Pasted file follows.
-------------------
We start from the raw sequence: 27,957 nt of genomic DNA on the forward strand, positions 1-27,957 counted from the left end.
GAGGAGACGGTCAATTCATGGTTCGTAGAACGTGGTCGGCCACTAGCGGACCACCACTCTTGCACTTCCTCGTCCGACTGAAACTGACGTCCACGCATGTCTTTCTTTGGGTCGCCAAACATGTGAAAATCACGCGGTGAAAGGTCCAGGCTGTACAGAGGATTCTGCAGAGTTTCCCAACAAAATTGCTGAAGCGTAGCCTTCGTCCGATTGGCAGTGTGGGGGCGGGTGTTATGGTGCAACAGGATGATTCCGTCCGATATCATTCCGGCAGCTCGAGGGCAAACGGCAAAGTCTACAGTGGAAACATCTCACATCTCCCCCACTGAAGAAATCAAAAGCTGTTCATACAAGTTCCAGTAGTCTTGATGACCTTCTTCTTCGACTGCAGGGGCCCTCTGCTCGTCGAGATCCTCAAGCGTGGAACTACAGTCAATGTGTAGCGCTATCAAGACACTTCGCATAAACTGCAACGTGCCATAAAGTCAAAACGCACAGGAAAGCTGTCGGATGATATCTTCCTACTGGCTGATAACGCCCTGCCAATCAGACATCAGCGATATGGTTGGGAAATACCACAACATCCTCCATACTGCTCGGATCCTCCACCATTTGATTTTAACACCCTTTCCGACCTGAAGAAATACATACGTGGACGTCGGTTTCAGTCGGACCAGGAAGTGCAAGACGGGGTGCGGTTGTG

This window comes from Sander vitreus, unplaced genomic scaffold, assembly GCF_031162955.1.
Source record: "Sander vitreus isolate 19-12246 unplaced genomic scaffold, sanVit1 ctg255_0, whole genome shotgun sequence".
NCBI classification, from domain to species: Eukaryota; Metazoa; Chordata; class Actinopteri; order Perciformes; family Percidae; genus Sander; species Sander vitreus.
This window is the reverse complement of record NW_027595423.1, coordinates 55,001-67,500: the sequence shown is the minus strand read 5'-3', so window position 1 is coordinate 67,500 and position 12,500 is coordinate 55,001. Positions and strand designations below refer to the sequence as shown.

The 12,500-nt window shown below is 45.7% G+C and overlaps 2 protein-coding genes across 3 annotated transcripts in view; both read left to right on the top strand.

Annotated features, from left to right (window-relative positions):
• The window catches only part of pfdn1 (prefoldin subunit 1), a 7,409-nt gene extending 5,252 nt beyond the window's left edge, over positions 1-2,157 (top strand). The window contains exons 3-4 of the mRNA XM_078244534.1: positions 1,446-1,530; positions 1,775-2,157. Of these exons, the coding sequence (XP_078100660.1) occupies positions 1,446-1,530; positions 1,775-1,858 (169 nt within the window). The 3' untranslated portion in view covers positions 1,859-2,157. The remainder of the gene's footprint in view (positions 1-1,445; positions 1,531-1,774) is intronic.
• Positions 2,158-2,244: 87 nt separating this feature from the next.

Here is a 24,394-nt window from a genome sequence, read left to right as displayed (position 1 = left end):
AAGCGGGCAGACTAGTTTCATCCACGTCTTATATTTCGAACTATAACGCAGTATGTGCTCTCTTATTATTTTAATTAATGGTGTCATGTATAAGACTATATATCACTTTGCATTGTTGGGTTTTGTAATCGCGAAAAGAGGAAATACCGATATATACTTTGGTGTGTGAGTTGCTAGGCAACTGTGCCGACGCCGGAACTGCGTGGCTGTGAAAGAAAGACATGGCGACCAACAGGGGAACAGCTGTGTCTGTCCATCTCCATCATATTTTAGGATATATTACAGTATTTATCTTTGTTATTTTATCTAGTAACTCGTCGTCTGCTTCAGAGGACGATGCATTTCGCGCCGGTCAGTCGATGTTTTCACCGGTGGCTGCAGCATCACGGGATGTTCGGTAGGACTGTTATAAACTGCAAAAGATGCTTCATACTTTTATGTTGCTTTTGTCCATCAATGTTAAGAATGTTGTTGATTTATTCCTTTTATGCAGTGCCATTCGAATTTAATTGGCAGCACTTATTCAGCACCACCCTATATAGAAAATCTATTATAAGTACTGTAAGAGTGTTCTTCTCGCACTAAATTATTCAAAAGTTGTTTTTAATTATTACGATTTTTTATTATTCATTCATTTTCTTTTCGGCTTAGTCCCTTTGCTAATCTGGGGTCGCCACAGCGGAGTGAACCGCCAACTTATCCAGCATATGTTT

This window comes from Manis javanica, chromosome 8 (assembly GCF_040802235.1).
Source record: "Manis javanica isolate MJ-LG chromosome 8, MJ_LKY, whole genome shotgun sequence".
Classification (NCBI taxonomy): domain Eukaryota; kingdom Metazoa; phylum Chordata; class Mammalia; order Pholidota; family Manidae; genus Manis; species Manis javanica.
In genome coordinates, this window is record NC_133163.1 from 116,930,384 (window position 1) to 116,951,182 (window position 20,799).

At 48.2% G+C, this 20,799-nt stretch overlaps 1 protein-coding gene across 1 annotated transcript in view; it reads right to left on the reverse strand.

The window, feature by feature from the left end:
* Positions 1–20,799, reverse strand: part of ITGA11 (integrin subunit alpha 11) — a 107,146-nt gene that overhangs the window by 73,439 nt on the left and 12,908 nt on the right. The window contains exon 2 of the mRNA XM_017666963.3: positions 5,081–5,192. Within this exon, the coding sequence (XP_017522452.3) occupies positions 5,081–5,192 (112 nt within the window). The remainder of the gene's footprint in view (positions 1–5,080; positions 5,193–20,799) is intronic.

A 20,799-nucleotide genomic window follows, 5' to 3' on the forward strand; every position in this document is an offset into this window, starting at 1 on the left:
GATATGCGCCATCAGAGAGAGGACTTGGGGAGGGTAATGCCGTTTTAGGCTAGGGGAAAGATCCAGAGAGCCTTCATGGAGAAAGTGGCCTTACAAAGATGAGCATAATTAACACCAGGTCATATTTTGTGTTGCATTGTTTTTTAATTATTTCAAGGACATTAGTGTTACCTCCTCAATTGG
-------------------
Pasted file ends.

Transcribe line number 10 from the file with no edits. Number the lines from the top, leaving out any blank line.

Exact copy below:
• Positions 2,158-2,244: 87 nt separating this feature from the next.